The competition is open to startups at the pre-seed and seed rounds, who are technology-based, and have raised at least $5 million so far. A panel of judges will examine contestants based on criteria such as presenting a competitive edge in terms of innovative technology and possessing business potential. Registration is open until June 10, with the finale taking place on July 27.
Finalists will receive an opportunity to meet with and present their technology in front of a panel of judges - including from the leading venture capital funds in Israel - and will win an especially attractive prize package that includes dozens of thousands of shekels, professional assistance from Poalim Hi-Tech, and a promotional campaign on the Calcalist website.
Kissos-Hertzog, CEO of Poalim Hi-Tech and one of the competition’s judges, thinks that assisting high tech companies to reach new heights is a national interest, and that Israel’s entrepreneurial DNA alone isn’t enough to succeed. “Only countries who continue to invest in high tech, develop and adopt innovative technologies can move forward and maintain their lead in the industry.”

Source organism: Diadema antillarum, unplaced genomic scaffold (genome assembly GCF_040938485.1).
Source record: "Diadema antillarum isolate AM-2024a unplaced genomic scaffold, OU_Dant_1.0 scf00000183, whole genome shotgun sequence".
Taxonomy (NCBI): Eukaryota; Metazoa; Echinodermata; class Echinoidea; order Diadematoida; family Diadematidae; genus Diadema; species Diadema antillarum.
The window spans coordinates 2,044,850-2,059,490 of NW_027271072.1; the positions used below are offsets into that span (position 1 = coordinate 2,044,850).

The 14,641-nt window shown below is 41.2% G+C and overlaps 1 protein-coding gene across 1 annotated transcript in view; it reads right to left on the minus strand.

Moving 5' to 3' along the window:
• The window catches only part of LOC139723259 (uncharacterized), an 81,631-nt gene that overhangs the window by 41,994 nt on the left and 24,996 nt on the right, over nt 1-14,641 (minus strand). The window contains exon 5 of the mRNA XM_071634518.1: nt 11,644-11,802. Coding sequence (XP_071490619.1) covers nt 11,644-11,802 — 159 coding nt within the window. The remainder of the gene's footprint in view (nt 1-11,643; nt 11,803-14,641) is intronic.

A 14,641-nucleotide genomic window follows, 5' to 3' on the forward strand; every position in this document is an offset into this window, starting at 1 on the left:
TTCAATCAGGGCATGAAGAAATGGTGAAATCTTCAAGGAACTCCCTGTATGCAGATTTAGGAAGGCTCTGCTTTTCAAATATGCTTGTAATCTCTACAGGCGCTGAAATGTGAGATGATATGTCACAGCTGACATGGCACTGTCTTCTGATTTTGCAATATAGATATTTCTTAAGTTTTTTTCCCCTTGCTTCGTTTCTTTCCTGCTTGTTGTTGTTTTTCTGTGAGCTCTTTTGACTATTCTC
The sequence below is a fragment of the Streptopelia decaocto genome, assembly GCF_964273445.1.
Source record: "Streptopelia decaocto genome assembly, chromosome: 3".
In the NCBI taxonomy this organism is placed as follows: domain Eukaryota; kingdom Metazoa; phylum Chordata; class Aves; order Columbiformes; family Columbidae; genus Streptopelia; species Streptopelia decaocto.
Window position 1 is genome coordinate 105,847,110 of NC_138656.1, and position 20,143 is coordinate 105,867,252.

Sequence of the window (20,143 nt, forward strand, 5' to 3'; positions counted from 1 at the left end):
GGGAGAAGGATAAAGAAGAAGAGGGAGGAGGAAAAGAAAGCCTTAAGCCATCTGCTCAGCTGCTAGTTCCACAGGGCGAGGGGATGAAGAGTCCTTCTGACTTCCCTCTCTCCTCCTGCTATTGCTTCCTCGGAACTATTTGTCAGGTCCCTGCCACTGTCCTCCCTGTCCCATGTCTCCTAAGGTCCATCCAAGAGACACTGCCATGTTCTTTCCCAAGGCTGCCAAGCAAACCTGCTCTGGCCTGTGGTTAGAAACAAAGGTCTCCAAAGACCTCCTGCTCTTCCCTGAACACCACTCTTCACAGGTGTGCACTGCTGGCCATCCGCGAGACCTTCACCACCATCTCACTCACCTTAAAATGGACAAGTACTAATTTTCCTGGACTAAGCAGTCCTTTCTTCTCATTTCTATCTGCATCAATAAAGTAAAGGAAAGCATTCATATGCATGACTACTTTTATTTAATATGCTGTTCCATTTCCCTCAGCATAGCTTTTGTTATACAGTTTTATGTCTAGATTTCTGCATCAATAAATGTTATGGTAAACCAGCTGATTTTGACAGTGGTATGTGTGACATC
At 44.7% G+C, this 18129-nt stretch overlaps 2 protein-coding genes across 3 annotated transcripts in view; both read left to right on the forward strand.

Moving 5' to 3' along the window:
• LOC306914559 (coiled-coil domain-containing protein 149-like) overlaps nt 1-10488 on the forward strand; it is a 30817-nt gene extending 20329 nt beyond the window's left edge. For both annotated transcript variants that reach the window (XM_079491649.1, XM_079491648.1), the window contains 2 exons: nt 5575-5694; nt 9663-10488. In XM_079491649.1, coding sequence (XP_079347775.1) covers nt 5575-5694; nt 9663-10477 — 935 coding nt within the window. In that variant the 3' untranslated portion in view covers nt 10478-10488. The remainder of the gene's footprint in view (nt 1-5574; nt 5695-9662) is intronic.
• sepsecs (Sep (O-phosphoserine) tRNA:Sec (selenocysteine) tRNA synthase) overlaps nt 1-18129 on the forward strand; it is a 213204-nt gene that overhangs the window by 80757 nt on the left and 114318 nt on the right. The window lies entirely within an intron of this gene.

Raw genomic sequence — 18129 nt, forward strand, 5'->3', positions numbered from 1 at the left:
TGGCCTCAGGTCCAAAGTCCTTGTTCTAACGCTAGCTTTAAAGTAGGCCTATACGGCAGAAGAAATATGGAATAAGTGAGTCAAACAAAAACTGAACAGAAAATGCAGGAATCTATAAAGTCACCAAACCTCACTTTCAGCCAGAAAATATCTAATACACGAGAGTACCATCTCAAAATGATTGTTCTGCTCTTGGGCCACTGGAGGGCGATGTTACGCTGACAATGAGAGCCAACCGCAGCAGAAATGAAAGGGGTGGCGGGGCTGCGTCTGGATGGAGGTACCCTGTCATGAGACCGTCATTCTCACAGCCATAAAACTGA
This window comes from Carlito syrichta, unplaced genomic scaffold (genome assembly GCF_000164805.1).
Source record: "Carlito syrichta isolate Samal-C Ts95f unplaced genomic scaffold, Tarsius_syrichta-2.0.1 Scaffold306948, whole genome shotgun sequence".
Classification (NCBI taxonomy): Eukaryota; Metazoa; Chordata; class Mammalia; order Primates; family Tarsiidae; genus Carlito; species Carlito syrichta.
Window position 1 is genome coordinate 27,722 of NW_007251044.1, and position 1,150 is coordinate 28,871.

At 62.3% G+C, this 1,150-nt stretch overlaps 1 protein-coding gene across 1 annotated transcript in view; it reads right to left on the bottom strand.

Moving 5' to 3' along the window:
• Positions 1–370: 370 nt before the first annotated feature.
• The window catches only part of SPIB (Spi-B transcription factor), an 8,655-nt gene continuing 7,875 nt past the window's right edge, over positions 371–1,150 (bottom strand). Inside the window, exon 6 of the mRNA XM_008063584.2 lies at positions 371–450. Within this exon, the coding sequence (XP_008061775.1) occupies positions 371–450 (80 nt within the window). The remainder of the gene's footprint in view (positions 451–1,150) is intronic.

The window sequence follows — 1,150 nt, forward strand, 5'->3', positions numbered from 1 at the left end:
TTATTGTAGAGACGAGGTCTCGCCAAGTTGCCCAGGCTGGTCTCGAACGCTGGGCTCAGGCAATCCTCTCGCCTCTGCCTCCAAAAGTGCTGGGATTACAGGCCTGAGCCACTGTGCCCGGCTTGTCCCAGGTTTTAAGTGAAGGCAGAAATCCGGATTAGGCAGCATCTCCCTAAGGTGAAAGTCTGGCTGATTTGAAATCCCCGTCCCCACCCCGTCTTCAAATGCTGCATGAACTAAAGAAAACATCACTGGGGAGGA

She says that high tech exports comprised 54% of Israel’s total exports in 2021 (although in 2022 that began to decline), and the country needs to continue to invest so that the high tech industry will continue to flourish, be a national growth engine and a source of national economic strength. Government investments should include R&D, with the private market almost entirely funding the sector in Israel; transportation, to allow other cities to follow in the steps of Tel Aviv; education, to close the socioeconomic and gender pay gaps; and enacting regulation that will assist with easier implementation of these goals and help build local infrastructure. “The country needs to make sure that it is investing in companies’ Seed rounds and the rest will come from the private market, but it needs to start with the government,” she says.